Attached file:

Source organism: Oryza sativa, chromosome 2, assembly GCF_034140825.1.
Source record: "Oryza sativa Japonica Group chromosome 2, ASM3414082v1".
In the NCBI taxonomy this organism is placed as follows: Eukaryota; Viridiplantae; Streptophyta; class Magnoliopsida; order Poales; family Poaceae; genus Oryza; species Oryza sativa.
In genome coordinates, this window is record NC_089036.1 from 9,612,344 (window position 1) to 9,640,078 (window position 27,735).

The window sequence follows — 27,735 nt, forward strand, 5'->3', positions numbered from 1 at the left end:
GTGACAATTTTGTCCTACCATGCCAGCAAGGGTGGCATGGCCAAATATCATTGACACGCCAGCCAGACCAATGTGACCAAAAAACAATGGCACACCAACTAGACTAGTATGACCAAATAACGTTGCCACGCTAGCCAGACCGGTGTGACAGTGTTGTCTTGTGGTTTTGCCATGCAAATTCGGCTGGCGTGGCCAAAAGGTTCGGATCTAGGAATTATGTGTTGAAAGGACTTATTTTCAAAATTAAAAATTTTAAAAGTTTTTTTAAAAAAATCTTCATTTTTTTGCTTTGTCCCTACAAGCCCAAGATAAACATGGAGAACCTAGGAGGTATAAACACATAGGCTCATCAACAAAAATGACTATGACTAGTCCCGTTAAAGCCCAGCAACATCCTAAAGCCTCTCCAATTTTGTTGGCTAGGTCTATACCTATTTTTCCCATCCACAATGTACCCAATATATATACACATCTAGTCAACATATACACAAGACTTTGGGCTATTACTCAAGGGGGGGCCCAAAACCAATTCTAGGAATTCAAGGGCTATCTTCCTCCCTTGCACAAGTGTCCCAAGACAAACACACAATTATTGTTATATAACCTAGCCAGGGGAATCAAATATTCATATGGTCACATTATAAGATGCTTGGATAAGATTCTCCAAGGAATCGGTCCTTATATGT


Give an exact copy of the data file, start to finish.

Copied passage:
Source organism: Oryza sativa, chromosome 2, assembly GCF_034140825.1.
Source record: "Oryza sativa Japonica Group chromosome 2, ASM3414082v1".
In the NCBI taxonomy this organism is placed as follows: Eukaryota; Viridiplantae; Streptophyta; class Magnoliopsida; order Poales; family Poaceae; genus Oryza; species Oryza sativa.
In genome coordinates, this window is record NC_089036.1 from 9,612,344 (window position 1) to 9,640,078 (window position 27,735).

The window sequence follows — 27,735 nt, forward strand, 5'->3', positions numbered from 1 at the left end:
GTGACAATTTTGTCCTACCATGCCAGCAAGGGTGGCATGGCCAAATATCATTGACACGCCAGCCAGACCAATGTGACCAAAAAACAATGGCACACCAACTAGACTAGTATGACCAAATAACGTTGCCACGCTAGCCAGACCGGTGTGACAGTGTTGTCTTGTGGTTTTGCCATGCAAATTCGGCTGGCGTGGCCAAAAGGTTCGGATCTAGGAATTATGTGTTGAAAGGACTTATTTTCAAAATTAAAAATTTTAAAAGTTTTTTTAAAAAAATCTTCATTTTTTTGCTTTGTCCCTACAAGCCCAAGATAAACATGGAGAACCTAGGAGGTATAAACACATAGGCTCATCAACAAAAATGACTATGACTAGTCCCGTTAAAGCCCAGCAACATCCTAAAGCCTCTCCAATTTTGTTGGCTAGGTCTATACCTATTTTTCCCATCCACAATGTACCCAATATATATACACATCTAGTCAACATATACACAAGACTTTGGGCTATTACTCAAGGGGGGGCCCAAAACCAATTCTAGGAATTCAAGGGCTATCTTCCTCCCTTGCACAAGTGTCCCAAGACAAACACACAATTATTGTTATATAACCTAGCCAGGGGAATCAAATATTCATATGGTCACATTATAAGATGCTTGGATAAGATTCTCCAAGGAATCGGTCCTTATATGT